Six months before the sectional elections of March 24, 2019, the Transitional National Electoral Council plans to approve today the Permanent Register of Political Organizations that contains the list of candidates that may apply. Until last Thursday 223 legalized counted.
Article 314 of the Code of Democracy provides that only legally registered organizations may submit candidatures. According to the schedule, this registration must be closed six months before the elections; the deadline is today.
Official statistics, cut to September 19, reflect that in the registry there are seven parties, thirteen national movements, 63 provincial, 124 cantonal, and 16 parochial.
That is to say, 223 political groups that will be able to compete in the next elections, in which 5,663 local dignities will be elected, between prefects and vice-prefects, mayors, urban and rural councilors, and members of parochial boards. And the ten members of the Council of Citizen Participation (CPC).
The transitory CNE will be informed of the reports of 38 political organizations whose files are still pending analysis: eleven are missing legal review, and 27 are preparing the review report.
Counselor Diana Atamaint explained that between August 14 and September 12 last concluded with the review of the signatures presented by political groups to reach their legal status. 1’754,336 rubrics were qualified.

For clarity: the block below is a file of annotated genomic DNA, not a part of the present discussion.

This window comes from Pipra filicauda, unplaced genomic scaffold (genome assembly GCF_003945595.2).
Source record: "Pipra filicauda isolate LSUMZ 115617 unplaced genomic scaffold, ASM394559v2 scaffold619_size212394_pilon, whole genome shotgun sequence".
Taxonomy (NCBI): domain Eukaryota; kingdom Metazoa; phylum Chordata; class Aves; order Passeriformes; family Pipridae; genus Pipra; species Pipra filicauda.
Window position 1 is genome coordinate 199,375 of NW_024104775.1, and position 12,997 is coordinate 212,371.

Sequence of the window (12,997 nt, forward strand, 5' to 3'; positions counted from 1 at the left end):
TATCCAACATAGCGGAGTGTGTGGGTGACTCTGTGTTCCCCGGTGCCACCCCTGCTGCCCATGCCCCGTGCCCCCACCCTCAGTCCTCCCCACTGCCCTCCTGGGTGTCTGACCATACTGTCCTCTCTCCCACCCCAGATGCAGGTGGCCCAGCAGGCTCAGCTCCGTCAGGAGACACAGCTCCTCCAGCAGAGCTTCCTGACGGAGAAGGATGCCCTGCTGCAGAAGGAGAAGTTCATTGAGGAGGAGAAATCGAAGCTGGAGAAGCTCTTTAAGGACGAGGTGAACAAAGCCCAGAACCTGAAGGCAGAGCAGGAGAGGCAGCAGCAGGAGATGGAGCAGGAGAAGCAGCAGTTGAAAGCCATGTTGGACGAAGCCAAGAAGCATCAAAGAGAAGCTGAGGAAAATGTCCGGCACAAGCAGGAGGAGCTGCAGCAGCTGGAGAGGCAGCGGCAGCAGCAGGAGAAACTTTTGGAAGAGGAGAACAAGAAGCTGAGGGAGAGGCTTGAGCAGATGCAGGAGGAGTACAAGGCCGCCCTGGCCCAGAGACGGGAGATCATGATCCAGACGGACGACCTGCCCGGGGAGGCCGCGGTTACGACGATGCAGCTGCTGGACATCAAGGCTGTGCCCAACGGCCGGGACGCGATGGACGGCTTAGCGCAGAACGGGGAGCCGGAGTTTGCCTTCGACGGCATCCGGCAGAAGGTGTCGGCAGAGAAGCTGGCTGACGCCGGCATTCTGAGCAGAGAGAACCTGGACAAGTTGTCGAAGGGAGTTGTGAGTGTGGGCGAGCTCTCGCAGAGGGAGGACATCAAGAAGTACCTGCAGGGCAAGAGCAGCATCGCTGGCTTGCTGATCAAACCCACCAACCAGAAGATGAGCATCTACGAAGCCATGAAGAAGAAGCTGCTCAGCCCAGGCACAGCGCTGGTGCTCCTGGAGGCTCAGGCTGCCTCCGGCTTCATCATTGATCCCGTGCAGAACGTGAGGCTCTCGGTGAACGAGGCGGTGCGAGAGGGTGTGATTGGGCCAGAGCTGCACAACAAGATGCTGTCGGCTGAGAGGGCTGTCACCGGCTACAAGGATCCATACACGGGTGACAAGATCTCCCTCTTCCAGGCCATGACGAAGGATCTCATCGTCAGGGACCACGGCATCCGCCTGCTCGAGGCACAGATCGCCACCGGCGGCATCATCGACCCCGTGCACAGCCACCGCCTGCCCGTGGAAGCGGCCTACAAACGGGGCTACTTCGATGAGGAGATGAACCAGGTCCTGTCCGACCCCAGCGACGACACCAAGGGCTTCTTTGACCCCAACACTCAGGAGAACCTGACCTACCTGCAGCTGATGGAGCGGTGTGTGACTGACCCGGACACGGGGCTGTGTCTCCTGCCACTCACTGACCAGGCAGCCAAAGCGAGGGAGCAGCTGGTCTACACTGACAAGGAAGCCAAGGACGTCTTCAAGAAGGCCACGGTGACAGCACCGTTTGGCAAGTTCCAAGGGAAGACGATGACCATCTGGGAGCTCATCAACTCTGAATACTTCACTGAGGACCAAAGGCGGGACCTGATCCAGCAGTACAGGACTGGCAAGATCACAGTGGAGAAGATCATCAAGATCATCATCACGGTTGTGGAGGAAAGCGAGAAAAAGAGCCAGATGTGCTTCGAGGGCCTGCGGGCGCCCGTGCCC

To register a political party, affiliations equivalent to 1.5% of the electoral register of the last multinational election are required. In the case of a movement, adherents equivalent to 1.5% of the electoral record of the last election in the jurisdiction.
For these elections have increased 55 groups (taking as reference the 223 approved until last Thursday). The Permanent Registry authorized for the general elections of 2017 consisted of 168: 7 parties, 9 national movements, 54 provincial, 84 cantonal and 14 parochial movements.
A last survey published by Perfiles de Opinión, which gathered the opinion of 917 respondents between September 8 and 10 in Quito, Guayaquil and Cuenca, shows that 81.54% do not sympathize with any political group.
For the former president of the supreme Electoral Tribunal Medardo Oleas, this reveals an “excess” of groupings, which may have the effect of “problems in the process of organizing and disseminating candidacies during the 45 days of the electoral campaign.”
He believes that legal reforms should be implemented so that these groups acquire their legal status three years before the elections, and so they can train their applicants. (I)